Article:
• One size does not fit all.
  • In some cases, accessibility is skill related, e.g. some high level skills are required to use the JAWS screen reader in certain situations.
  • Good course design is good course design.
  • A lot of content does not actually reside in a VLE and can therefore be inaccurate (and inaccessible) - e.g. web sites, PDFs, etc.
  • E-learning is a tool not the point of the exercise.

As a result of implementing integrative development, Staffordshire University has developed an e-learning policy and defined an e-learning threshold (i.e. what is and is not e-learning) covering pedagogy and accessibility. There is also a much smaller guidance handbook. A QA policy has also been put in place for e-learning and e-supported learning (for example, where notes are just put straight into BlackBoard), so handouts, for example, are now quality assured. QA is done by peer review. This integrative development has required a shift in organisational culture but policy is an important instrument and people quite easily get used to the new rules.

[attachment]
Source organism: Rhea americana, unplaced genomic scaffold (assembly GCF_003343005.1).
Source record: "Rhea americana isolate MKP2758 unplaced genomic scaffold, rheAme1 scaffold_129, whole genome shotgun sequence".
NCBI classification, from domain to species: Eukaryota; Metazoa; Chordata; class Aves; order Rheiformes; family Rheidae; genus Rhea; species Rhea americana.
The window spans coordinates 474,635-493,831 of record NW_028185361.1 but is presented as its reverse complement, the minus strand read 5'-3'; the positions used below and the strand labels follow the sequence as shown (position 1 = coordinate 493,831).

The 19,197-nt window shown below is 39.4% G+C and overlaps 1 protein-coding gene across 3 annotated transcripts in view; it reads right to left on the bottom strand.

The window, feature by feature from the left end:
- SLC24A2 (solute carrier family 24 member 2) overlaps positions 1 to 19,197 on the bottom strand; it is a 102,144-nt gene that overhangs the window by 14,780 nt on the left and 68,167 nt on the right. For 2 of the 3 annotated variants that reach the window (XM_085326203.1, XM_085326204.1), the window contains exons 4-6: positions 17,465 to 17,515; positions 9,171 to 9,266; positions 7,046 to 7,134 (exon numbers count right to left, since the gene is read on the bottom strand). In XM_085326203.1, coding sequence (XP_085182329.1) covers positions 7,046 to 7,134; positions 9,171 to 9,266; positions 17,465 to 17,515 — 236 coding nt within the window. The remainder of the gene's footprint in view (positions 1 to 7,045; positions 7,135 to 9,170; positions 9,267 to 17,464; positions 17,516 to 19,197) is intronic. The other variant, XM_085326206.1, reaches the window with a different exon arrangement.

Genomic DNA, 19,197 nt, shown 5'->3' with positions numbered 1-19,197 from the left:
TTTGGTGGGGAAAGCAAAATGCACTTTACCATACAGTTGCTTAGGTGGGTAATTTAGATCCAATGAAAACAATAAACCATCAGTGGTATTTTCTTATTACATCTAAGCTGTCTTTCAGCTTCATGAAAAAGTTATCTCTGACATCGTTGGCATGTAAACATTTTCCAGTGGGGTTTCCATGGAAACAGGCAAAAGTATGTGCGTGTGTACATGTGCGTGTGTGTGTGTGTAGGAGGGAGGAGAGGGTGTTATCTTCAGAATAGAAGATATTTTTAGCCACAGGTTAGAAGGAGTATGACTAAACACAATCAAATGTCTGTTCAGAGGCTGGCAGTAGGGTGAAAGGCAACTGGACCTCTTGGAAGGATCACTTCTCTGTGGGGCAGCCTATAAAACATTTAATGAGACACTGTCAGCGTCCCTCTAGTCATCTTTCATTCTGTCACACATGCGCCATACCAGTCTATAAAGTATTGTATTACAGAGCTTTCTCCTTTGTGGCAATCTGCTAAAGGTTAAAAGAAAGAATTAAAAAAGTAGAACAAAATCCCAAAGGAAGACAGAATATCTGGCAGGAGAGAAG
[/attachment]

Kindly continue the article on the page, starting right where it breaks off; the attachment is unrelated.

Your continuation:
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Discussion.

The discussion was based around issues arising from the day:

  • The attitude to rules.
  • Whether accessibility standards are being misused by organisations to avoid the real essence of accessibility.
  • Whether a test case is required for SENDA (Special Educational Needs and Disabilities Act).